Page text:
Monopoly Deal / Lost Cities

I was going to post a bunch of stuff about Halo today, but then I thought it would make the blog a little video game centric. So, instead, I want to talk about the 2 card games I’ve been playing lately: Monopoly Deal and Lost Cities.

I first learned about Monopoly Deal earlier this year and I picked it up, mostly because I was tired of Lola beating me at this Peruvian card game that we’ve been playing for years, Casino. It took a little convincing to get her to play but once she saw that the game was a) super random and b) involved charging me rent and stealing property from me, she was hooked. Monopoly Deal is one of those games that you can play “just one more” very easily and we’ve developed a routine: best of 3 sets of games to decide who is the winner, but then bonus games tacked on in a sort of “double or nothing” which can decide the “ultimate winner”. You wouldn’t expect anything with the name “Monopoly” to be fast or exciting, but Deal has managed to hook everyone I’ve introduced it to: work friends, family members, etc. For a 5$ card game, you really can’t ask for more.

The thing about the games is that they can be as I said, incredibly random, and yet patterns emerge, especially when you play with the same person night after night. For example, there are 2 super powered steal cards in the game (dealbreakers) which let you turn things around pretty fast. There are 3 counter cards which can stop them. So, when Lola and I play, usually you don’t play a dealbreaker unless you also have a counter, so that you can counter if the other player has a counter. This leads to counter-counter-counters, which are just insane. Also, when you play 2 player, certain cards are totally nerfed compared to multiplayer.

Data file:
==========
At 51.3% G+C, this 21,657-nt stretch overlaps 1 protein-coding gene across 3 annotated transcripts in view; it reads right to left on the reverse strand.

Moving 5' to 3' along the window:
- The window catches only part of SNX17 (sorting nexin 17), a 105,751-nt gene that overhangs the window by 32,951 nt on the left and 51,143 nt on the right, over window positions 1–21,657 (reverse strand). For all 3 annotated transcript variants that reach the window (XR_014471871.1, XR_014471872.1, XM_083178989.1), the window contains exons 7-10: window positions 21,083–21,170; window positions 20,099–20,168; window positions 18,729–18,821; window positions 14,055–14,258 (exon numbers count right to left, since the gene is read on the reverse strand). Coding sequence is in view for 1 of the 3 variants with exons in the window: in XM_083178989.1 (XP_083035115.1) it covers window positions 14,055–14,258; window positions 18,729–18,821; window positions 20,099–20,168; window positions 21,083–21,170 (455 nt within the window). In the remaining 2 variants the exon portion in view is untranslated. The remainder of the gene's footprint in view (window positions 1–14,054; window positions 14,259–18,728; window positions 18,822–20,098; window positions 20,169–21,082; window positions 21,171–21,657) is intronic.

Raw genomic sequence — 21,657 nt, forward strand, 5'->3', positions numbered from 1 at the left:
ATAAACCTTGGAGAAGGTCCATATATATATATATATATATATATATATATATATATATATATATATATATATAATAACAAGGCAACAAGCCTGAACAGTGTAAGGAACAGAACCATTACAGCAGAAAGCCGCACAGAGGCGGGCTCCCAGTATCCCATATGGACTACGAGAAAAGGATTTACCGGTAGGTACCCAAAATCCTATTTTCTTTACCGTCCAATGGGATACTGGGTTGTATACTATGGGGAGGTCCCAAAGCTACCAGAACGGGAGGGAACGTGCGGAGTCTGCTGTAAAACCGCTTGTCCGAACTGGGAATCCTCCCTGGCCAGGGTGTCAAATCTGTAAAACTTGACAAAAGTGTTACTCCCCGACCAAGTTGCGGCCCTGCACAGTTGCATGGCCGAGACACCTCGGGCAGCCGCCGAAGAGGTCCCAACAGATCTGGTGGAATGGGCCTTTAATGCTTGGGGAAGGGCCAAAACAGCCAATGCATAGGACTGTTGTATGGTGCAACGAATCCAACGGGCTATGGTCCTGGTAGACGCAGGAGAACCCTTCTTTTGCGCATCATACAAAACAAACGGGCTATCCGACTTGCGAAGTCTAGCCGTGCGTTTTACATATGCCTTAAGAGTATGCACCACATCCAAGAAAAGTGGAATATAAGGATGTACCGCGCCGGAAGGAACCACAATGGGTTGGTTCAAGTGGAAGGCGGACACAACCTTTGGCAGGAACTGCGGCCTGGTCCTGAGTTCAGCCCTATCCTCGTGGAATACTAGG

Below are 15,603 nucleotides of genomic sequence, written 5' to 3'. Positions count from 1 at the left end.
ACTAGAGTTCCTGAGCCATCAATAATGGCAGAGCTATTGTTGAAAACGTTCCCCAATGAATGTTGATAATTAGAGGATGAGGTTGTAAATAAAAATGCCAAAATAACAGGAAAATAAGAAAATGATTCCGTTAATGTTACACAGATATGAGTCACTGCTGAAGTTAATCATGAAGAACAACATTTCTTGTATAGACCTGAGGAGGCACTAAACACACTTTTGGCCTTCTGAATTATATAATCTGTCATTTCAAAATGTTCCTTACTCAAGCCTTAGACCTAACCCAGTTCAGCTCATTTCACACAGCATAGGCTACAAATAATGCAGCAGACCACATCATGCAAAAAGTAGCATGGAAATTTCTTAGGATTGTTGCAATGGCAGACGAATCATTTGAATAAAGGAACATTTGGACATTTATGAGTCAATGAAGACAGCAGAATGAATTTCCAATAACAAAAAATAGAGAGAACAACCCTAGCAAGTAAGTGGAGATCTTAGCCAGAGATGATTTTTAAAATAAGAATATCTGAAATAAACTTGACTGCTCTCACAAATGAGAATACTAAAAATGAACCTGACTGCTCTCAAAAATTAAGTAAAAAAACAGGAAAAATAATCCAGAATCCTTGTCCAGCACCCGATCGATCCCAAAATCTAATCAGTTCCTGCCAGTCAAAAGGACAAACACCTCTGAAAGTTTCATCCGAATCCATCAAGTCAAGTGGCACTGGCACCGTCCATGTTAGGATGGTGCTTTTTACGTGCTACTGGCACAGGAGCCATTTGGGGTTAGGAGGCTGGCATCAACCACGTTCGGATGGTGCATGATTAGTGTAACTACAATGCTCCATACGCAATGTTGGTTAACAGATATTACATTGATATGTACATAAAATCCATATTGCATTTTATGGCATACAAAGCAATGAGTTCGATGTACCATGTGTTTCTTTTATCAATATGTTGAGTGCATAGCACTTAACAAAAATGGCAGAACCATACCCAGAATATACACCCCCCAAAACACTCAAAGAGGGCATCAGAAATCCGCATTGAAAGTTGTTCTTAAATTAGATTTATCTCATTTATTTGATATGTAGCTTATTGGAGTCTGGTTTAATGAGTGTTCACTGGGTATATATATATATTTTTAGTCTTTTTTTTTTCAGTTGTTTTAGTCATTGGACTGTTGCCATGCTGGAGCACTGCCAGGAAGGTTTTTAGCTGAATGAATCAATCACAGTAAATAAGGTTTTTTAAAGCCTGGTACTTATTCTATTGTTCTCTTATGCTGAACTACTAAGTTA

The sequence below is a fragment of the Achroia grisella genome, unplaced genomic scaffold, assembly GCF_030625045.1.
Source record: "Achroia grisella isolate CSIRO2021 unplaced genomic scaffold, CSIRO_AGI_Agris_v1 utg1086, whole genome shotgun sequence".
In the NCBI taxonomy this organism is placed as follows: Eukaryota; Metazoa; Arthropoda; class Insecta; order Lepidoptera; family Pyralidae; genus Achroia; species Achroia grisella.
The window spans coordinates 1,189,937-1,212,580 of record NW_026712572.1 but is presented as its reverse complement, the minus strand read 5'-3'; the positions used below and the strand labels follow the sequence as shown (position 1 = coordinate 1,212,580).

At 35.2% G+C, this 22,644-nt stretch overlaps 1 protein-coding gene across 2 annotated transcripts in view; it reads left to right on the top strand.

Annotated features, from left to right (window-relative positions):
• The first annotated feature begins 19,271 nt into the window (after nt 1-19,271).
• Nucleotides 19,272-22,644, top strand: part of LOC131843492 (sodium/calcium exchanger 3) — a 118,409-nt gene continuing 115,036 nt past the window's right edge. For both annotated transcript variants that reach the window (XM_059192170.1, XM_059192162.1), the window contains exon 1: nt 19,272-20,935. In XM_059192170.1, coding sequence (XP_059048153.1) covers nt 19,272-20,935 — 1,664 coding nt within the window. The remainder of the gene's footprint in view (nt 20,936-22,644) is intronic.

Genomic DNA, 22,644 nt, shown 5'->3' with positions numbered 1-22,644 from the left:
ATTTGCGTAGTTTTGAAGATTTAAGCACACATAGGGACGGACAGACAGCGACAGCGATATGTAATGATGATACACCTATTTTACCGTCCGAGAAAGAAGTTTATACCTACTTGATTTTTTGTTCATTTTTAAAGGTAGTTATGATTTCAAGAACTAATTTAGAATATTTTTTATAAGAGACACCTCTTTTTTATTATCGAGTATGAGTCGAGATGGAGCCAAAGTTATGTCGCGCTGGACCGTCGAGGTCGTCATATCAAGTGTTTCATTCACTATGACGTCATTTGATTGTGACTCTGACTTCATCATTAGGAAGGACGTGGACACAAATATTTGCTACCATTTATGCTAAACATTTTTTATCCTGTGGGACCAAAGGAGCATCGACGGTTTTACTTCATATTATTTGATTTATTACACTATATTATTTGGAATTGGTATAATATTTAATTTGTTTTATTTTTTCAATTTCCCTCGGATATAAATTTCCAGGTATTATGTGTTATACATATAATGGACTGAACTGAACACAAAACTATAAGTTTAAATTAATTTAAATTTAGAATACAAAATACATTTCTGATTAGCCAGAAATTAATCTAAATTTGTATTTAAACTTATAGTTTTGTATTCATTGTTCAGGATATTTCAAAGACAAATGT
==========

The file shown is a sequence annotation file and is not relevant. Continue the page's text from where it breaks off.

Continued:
When my conservative friend Jason was out visiting, we played a few games and he noticed that we always attack the people who have low money, since you stand a better chance of getting good property from them. This made him pretty frustrated. I needled him, “How’s cutthroat capitalism working out for you now?” I brought it on a ski trip and we played every night and even squeezed in one last game at the airport before we had to split up to fly back to respective cities. My little godson even started playing and it’s so sweet to watch him develop his killer instinct: he loves to smack you when you’re on the ropes. There’s that old Monopoly feeling.

The other game that Lola and I play all the time is Lost Cities. My brother got us a gift certificate for games for our wedding and this was the one we got. Again, it was a little hard to convince her to put down the Deal in order to try it, but once she realized that the game rewards risk taking, she was hooked. Basically, you have 5 types of expeditions which can be undertaken and you need to overcome sunk costs in order to reap the reward of pillaging ancient civilizations. You can also bet on which expeditions will do well by laying down investment cards, but if you fail to recoup expenses, the investment multiplies your loss. You embark on these expeditions by laying down numerical cards, but once you’ve advanced past a certain point, you can’t go back to make more money: you can only build on top of your previous cards. I’m much more risk averse than she is, so while I won the first game (due to lack of rules reading), she won every other game we played that first day. I was getting a little frustrated myself.

It took a while to develop some winning strategies. For a game with such simple rules, it really has a lot of complex behavior as a result: when to hide cards from your opponent, when to cut your losses, and how to look at the remaining cards to guesstimate how many turns are left so you’re not stuck holding the bag. Like my musings on Starcraft openings, I enjoy laying a card down knowing that it’s the mathematically best card for me to play. However, there’s nothing quite so aggravating as deciding to play a card because you are running out of time or other options, and that mathematical best card comes right into your hand (and now it’s useless). It’s the sort of feeling that make you shake your tiny fist at fate.

But beyond the mechanics of these games, what really makes them awesome is playing them night after night with Lola, watching our play styles evolve, trashtalking in English and Spanish, fighting over who won last or who won most, and knowing that there’s always “one game more” waiting around the corner.

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